Tuesday, November 15, 2005

Reasons ease of use doesn't happen

Martha Stewart has her 10 Rules for running a business, and Scott Berkun has 14 reasons Why Ease of Use Doesn't Happen on Engineering Projects. I wanted to cheer out loud as I reread this. Maybe it's just because I've lived through so many of them and some so recently.

Take 2, "ease of use is not an actionable goal." If there's no criteria for success, it's easy to stop paying attention to this, even if you thought it was an objective rather than lip service to "doing the right thing." "When stressed, most humans prefer to focus on things that are tangible and well defined, rather than vague and poorly defined. So even if ease of use is an explicit goal of a project, if it is not broken down into discrete and measurable pieces, or tasks and work items for someone to do, it will remain an abstract idea that no one feels pressure to fulfill."

Item 3, "decision makers don't see the tradeoffs," is probably one of the most important but most difficult to manage. Because it requires management to be bought in and innovative in software processes. "To get an easy to use product, a different kind of thinking and planning is required.... Team leaders have to recognize how ease of use effects other engineering decisions, and must modify their decision making process to account for it." This is echoed in #7, "Technical focus dominates the view of the project," wherein team leaders get obsessed by brilliant architecture and leave the UI to last or second place. Hey, your customers don't care how brilliantly it's architected, even if it saves you time later. "Wise engineers understand when they don't have the right sensibilities for certain kinds of decisions, and know to yield them to someone more appropriate. An arrogant engineer will tend to assume that what they do not understand must be trivial, or worse, doesn’t exist at all, and will proceed to apply their hammer to things that are definitely not nails."

"Confusion over who the customer is" vs. client vs. user is a good reminder issue. Often the person buying it isn't the person using it, and more often, the person building it isn't really representative of all users, even if they think they are or have some domain expertise.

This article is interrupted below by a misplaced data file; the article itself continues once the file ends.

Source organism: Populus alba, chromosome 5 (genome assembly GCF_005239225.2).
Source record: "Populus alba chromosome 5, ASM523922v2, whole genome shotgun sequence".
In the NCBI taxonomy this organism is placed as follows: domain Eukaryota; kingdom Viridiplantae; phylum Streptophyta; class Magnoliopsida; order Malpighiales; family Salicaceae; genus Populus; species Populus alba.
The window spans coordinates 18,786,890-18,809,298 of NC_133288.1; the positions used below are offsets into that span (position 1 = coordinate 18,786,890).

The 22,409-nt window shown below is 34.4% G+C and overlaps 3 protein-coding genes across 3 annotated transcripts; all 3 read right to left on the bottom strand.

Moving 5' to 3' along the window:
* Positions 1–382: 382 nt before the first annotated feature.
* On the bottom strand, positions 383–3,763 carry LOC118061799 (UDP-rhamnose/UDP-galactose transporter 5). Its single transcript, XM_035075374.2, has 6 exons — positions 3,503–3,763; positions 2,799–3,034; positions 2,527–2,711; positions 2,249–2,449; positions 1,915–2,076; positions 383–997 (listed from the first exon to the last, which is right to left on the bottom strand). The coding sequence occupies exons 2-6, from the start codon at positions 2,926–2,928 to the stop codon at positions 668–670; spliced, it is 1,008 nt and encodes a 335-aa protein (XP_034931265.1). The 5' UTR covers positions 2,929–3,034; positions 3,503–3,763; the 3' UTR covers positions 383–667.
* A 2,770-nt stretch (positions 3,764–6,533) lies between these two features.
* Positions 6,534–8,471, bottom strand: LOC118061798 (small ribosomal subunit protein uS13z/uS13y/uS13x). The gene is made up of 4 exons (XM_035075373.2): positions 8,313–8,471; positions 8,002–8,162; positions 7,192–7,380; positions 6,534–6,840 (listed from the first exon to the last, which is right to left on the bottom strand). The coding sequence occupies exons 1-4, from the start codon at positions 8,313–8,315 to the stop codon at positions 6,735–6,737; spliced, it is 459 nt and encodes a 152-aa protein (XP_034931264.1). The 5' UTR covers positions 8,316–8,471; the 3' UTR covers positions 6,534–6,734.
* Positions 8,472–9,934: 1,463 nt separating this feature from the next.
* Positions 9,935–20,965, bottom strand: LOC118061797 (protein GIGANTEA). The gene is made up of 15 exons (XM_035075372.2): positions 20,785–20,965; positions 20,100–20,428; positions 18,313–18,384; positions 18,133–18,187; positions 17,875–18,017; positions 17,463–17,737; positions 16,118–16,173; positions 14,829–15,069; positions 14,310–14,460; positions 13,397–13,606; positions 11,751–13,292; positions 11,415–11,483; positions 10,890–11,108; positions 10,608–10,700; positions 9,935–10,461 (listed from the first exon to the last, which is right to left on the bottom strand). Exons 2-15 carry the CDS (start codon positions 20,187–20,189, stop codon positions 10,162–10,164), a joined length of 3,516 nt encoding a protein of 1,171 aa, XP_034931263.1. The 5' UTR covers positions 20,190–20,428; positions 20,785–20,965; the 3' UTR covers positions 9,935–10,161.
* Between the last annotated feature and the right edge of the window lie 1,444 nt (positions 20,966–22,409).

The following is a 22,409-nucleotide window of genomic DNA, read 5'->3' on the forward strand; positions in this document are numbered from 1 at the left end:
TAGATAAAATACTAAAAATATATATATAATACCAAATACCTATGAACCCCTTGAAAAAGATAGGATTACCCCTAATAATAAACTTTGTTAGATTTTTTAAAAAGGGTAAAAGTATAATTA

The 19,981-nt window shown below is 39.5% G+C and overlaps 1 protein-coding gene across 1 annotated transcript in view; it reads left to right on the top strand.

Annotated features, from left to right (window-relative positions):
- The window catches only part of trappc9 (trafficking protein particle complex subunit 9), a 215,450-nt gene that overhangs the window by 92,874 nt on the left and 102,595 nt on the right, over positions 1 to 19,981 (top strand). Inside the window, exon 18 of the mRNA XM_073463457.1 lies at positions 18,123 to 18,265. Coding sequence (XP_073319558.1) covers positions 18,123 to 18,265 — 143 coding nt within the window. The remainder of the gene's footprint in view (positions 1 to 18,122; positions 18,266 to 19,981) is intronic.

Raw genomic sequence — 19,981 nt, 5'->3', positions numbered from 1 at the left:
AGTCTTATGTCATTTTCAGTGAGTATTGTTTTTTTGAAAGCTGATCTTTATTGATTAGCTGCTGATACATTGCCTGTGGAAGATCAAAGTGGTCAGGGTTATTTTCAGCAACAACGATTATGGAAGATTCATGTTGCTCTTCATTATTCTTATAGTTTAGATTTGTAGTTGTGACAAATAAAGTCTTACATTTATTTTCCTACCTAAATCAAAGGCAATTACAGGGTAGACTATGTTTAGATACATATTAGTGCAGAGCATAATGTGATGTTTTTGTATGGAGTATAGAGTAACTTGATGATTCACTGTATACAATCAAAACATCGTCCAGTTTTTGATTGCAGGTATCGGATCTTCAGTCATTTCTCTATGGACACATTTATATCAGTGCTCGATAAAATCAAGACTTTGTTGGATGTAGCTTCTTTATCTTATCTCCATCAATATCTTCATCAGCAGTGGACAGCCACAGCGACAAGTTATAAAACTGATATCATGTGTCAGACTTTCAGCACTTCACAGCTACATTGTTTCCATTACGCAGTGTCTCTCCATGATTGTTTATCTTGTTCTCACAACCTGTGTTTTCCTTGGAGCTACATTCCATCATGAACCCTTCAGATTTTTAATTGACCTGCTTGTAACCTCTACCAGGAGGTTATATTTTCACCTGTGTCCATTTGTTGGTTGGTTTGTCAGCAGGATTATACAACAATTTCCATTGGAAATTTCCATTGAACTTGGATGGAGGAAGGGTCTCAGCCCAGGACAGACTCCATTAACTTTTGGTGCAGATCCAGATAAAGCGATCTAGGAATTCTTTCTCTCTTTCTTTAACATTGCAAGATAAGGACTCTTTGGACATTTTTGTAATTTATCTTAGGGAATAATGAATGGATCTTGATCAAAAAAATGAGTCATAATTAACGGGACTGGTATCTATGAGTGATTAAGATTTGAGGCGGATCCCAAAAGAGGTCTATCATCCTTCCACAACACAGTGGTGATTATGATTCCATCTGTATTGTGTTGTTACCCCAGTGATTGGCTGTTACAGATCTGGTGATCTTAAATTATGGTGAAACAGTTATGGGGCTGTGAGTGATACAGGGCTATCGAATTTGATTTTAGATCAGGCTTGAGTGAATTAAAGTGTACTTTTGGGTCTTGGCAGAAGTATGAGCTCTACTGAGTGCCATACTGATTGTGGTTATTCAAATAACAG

#8, "Diffusion of design authority (Too many cooks)," is reminiscent of the post I made recently about free software usability issues; "When authority over the design of a project is distributed across too many individuals, the likelihood of a high quality final design decreases. The worst approach is design by committee, where lots of people who don’t have shared goals or shared high level ideas, get in a room and torture each other with compromises until mediocre results that no one likes, but everyone can just barely manage to live with, are achieved." Good design requires good design leadership, unified vision ownership, not widgets built separately thrown together into a patchwork at the end of the day. Good design isn't just the sum of all the features you are adding to the latest release. "In either case, being an effective designer, or design authority, means the ability to: generate good ideas (creative), convince others of an idea (conviction and communication), and integrate the best ideas and feedback that others around them have (mature egos). Good design leaders are therefore quite rare." Of course, you have to know you need them and how to identify them, in order to hire them.

This is closely related to point #12, "The wrong people are involved," the case in which the wrong people own the design decisions. Even on teams with UI designers, I've watched this play out in team dynamic. And it's worse when there's no recognized UI design authority or the wrong person has it for the problem at hand. "The craft of designing interfaces is a unique skill. It requires an individual to have at least four personal attributes: compassion for other people, abstract problem solving skills, the ability to communicate or detail web/software design ideas, and experience crafting designs and watching people use them. Giving design authority to programmers or project managers without these traits is unlikely to work out well."

"Feature design vs. task design," #9, is the reminder that just because you have the bullet on the box doesn't mean anyone can achieve a work goal with it. Did your customer do something real with it? (This could be one of your actionable criteria for #2 above.)

#11, "General incompetence," is another good reminder -- teams might suck, and leaders might suck, despite all best intentions and well-produced documents. Check your team chemistry and ability to Get Things Done Well as a Group.

Well, they're all excellent points, and I think it's worthwhile using them as a diagnosis form for your organization if you think poor usability is a problem you suffer from. The Root Causes may be deeper and more diverse than you thought, but Scott has suggestions for almost all of the issues he lists. If you don't know if you suffer from poor usability, you're even one step behind the need to diagnose why you've got it -- and trust me, you're probably very sick.

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